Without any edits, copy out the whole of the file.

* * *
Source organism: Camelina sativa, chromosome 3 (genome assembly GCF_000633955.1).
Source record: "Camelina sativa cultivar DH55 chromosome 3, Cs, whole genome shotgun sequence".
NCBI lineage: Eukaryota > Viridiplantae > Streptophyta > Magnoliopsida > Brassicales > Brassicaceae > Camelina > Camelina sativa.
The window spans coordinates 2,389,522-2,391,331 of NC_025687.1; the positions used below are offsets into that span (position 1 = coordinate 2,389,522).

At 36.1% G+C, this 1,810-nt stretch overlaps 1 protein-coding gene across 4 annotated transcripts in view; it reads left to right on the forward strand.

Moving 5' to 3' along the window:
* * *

Source organism: Camelina sativa, chromosome 3 (genome assembly GCF_000633955.1).
Source record: "Camelina sativa cultivar DH55 chromosome 3, Cs, whole genome shotgun sequence".
NCBI lineage: Eukaryota > Viridiplantae > Streptophyta > Magnoliopsida > Brassicales > Brassicaceae > Camelina > Camelina sativa.
The window spans coordinates 2,389,522-2,391,331 of NC_025687.1; the positions used below are offsets into that span (position 1 = coordinate 2,389,522).

At 36.1% G+C, this 1,810-nt stretch overlaps 1 protein-coding gene across 4 annotated transcripts in view; it reads left to right on the forward strand.

Moving 5' to 3' along the window: